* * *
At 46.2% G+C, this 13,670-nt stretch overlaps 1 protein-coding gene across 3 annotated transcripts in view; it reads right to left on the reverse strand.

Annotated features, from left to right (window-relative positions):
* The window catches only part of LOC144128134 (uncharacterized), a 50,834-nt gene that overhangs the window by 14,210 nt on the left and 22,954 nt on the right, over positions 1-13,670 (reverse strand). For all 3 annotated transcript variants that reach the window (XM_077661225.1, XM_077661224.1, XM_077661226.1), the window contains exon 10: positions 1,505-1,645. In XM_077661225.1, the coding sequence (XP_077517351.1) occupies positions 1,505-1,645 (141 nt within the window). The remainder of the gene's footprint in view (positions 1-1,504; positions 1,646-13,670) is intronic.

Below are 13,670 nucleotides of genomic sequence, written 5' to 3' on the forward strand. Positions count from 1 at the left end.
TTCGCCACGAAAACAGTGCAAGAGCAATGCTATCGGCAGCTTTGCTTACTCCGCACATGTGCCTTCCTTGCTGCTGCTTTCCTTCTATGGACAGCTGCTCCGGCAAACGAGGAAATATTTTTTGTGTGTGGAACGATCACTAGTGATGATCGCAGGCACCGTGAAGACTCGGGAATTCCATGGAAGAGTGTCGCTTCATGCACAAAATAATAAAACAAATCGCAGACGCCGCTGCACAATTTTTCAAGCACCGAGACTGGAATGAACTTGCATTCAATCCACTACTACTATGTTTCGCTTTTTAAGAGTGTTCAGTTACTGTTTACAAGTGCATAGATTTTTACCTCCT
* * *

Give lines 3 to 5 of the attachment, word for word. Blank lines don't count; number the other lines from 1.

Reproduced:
* The window catches only part of LOC144128134 (uncharacterized), a 50,834-nt gene that overhangs the window by 14,210 nt on the left and 22,954 nt on the right, over positions 1-13,670 (reverse strand). For all 3 annotated transcript variants that reach the window (XM_077661225.1, XM_077661224.1, XM_077661226.1), the window contains exon 10: positions 1,505-1,645. In XM_077661225.1, the coding sequence (XP_077517351.1) occupies positions 1,505-1,645 (141 nt within the window). The remainder of the gene's footprint in view (positions 1-1,504; positions 1,646-13,670) is intronic.

Below are 13,670 nucleotides of genomic sequence, written 5' to 3' on the forward strand. Positions count from 1 at the left end.
TTCGCCACGAAAACAGTGCAAGAGCAATGCTATCGGCAGCTTTGCTTACTCCGCACATGTGCCTTCCTTGCTGCTGCTTTCCTTCTATGGACAGCTGCTCCGGCAAACGAGGAAATATTTTTTGTGTGTGGAACGATCACTAGTGATGATCGCAGGCACCGTGAAGACTCGGGAATTCCATGGAAGAGTGTCGCTTCATGCACAAAATAATAAAACAAATCGCAGACGCCGCTGCACAATTTTTCAAGCACCGAGACTGGAATGAACTTGCATTCAATCCACTACTACTATGTTTCGCTTTTTAAGAGTGTTCAGTTACTGTTTACAAGTGCATAGATTTTTACCTCCT